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DAN'S PAPERS, December 19, 2008 Page 22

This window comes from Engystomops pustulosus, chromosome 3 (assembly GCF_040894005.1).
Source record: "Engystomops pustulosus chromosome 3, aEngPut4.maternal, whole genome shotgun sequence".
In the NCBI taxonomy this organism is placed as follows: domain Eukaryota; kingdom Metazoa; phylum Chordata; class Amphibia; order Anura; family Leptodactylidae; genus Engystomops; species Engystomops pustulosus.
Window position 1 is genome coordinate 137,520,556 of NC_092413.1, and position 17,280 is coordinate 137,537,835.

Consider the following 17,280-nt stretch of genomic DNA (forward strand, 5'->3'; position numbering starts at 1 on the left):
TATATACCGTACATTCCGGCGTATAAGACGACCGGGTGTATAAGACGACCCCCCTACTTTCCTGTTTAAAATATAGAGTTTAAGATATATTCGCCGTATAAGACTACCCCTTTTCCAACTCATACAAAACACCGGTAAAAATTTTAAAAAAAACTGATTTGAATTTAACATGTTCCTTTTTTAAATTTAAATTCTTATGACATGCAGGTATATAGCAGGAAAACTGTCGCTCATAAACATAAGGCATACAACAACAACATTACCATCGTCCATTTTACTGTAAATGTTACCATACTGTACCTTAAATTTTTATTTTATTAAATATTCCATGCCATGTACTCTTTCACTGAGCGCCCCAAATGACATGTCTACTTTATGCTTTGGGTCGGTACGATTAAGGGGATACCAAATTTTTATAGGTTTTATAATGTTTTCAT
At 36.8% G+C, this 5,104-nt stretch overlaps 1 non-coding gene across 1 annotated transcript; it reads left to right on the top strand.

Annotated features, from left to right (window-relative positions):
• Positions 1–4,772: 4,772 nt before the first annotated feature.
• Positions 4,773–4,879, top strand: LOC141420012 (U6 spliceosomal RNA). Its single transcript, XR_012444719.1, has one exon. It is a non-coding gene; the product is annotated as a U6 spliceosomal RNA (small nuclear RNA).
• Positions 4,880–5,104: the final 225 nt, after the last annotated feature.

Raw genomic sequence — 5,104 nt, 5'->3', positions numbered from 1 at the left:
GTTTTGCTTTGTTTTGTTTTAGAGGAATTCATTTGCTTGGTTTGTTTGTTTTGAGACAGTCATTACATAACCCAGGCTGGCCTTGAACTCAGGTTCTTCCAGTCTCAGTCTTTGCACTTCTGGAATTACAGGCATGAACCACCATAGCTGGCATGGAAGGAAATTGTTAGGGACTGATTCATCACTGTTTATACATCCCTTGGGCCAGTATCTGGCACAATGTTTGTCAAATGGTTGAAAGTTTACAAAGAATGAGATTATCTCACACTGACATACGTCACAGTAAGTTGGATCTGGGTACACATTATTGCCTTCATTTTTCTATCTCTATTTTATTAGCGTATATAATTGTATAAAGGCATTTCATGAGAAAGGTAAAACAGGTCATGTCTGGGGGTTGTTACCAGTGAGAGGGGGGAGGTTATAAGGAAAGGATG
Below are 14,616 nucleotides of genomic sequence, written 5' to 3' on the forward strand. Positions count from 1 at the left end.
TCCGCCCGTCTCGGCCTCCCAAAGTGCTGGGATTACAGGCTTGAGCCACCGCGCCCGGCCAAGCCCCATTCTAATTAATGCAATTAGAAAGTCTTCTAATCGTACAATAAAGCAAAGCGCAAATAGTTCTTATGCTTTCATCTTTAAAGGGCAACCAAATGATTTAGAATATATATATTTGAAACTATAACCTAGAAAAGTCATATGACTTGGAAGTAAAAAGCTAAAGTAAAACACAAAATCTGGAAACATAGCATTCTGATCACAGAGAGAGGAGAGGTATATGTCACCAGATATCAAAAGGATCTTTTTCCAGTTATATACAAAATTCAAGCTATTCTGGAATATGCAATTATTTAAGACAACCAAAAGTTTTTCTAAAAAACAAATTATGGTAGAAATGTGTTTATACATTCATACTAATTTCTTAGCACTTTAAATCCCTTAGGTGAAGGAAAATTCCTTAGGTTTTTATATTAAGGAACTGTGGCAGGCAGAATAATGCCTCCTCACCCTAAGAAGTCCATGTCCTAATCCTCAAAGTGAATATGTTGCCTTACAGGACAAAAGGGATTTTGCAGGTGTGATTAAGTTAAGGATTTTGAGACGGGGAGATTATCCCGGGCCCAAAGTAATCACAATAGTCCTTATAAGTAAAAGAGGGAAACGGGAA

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Sometimes, the fish were so large they could not be weighed. Montauk had no cable or scale back then to either hoist or weigh anything of that size. Of course, Mundus had on board rod and reel with heavy line test, so if there were no luck finding a monster, they could still fight with smaller sharks and hang them from the stern after reeling them in. It wasn’t quite as dramatic, but it was a pretty good backup plan. The other Montauk fishing boat captains at that time went out to catch swordfish or tuna that might weigh a whopping, er, 700 pounds. They said Mundus might have his boat lined up with theirs, but what he was doing was not fishing. Mundus continued to fish out of Montauk for two generations this way. He was loud, annoying and irascible, but also soft hearted, so it was hard to know which was him and which was the act. He certainly was the only fisherman who carried a high-powered rifle around at the dock there. In 1969, a novelist named Peter Benchley wrote a novel about this obsessed maniac. It was called Jaws and became a best seller. Interestingly, Benchley always denied that his book was based on Mundus. He said it was fiction. Some fiction. Benchley summered in East Hampton, 16 miles from Montauk. The locations in the book were all in the Hamptons. The fishing town was called Hampton Harbor. Not a real place. Yeah. Seven years after that, Jaws was made into a blockbuster movie that starred Roy Scheider, Richard Dreyfuss and Robert Shaw, who played